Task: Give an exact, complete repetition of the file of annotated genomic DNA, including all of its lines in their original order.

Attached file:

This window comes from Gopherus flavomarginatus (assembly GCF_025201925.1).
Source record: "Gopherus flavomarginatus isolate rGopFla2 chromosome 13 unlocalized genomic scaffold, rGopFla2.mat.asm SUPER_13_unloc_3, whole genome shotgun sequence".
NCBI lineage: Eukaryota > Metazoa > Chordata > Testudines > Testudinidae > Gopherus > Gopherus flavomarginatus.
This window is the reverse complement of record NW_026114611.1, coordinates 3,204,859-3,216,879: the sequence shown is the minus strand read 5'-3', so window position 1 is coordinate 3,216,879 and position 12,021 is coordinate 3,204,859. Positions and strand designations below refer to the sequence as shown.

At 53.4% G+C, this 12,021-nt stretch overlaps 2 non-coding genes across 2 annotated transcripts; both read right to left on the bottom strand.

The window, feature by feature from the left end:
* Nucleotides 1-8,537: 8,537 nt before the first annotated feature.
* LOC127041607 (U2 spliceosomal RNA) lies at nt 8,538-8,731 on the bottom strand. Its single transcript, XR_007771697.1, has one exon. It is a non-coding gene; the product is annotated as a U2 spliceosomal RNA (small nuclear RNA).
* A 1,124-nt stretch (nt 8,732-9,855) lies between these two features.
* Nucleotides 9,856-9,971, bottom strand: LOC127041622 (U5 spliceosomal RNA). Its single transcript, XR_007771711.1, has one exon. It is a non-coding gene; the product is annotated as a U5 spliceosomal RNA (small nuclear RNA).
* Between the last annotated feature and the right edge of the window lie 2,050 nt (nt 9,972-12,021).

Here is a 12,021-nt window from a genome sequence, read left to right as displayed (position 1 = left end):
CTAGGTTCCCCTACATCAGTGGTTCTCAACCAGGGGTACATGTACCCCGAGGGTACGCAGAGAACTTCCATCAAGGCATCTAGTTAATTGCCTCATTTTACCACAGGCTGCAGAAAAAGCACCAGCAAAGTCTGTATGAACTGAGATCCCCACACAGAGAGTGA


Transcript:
This window comes from Gopherus flavomarginatus (assembly GCF_025201925.1).
Source record: "Gopherus flavomarginatus isolate rGopFla2 chromosome 13 unlocalized genomic scaffold, rGopFla2.mat.asm SUPER_13_unloc_3, whole genome shotgun sequence".
NCBI lineage: Eukaryota > Metazoa > Chordata > Testudines > Testudinidae > Gopherus > Gopherus flavomarginatus.
This window is the reverse complement of record NW_026114611.1, coordinates 3,204,859-3,216,879: the sequence shown is the minus strand read 5'-3', so window position 1 is coordinate 3,216,879 and position 12,021 is coordinate 3,204,859. Positions and strand designations below refer to the sequence as shown.

At 53.4% G+C, this 12,021-nt stretch overlaps 2 non-coding genes across 2 annotated transcripts; both read right to left on the bottom strand.

The window, feature by feature from the left end:
* Nucleotides 1-8,537: 8,537 nt before the first annotated feature.
* LOC127041607 (U2 spliceosomal RNA) lies at nt 8,538-8,731 on the bottom strand. Its single transcript, XR_007771697.1, has one exon. It is a non-coding gene; the product is annotated as a U2 spliceosomal RNA (small nuclear RNA).
* A 1,124-nt stretch (nt 8,732-9,855) lies between these two features.
* Nucleotides 9,856-9,971, bottom strand: LOC127041622 (U5 spliceosomal RNA). Its single transcript, XR_007771711.1, has one exon. It is a non-coding gene; the product is annotated as a U5 spliceosomal RNA (small nuclear RNA).
* Between the last annotated feature and the right edge of the window lie 2,050 nt (nt 9,972-12,021).

Here is a 12,021-nt window from a genome sequence, read left to right as displayed (position 1 = left end):
CTAGGTTCCCCTACATCAGTGGTTCTCAACCAGGGGTACATGTACCCCGAGGGTACGCAGAGAACTTCCATCAAGGCATCTAGTTAATTGCCTCATTTTACCACAGGCTGCAGAAAAAGCACCAGCAAAGTCTGTATGAACTGAGATCCCCACACAGAGAGTGA